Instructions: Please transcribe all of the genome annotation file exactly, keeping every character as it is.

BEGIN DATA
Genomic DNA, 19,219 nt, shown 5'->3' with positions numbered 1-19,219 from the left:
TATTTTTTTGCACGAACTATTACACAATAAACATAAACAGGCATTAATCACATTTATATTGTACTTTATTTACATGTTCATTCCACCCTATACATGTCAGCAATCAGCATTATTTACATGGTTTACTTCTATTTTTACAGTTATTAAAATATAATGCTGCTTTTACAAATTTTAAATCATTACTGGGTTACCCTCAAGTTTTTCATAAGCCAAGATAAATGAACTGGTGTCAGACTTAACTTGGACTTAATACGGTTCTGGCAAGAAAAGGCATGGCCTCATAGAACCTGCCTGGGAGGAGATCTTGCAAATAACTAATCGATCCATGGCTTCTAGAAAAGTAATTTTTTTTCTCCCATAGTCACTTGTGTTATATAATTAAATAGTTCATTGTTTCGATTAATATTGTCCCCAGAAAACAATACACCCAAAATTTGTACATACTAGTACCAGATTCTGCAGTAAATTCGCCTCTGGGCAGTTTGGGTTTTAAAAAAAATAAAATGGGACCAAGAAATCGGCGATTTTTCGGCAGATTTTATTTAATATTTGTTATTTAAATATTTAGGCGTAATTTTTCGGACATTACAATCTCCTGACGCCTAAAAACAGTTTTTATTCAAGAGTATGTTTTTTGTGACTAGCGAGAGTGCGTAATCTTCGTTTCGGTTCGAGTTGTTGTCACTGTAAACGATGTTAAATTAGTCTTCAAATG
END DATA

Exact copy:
Genomic DNA, 19,219 nt, shown 5'->3' with positions numbered 1-19,219 from the left:
TATTTTTTTGCACGAACTATTACACAATAAACATAAACAGGCATTAATCACATTTATATTGTACTTTATTTACATGTTCATTCCACCCTATACATGTCAGCAATCAGCATTATTTACATGGTTTACTTCTATTTTTACAGTTATTAAAATATAATGCTGCTTTTACAAATTTTAAATCATTACTGGGTTACCCTCAAGTTTTTCATAAGCCAAGATAAATGAACTGGTGTCAGACTTAACTTGGACTTAATACGGTTCTGGCAAGAAAAGGCATGGCCTCATAGAACCTGCCTGGGAGGAGATCTTGCAAATAACTAATCGATCCATGGCTTCTAGAAAAGTAATTTTTTTTCTCCCATAGTCACTTGTGTTATATAATTAAATAGTTCATTGTTTCGATTAATATTGTCCCCAGAAAACAATACACCCAAAATTTGTACATACTAGTACCAGATTCTGCAGTAAATTCGCCTCTGGGCAGTTTGGGTTTTAAAAAAAATAAAATGGGACCAAGAAATCGGCGATTTTTCGGCAGATTTTATTTAATATTTGTTATTTAAATATTTAGGCGTAATTTTTCGGACATTACAATCTCCTGACGCCTAAAAACAGTTTTTATTCAAGAGTATGTTTTTTGTGACTAGCGAGAGTGCGTAATCTTCGTTTCGGTTCGAGTTGTTGTCACTGTAAACGATGTTAAATTAGTCTTCAAATG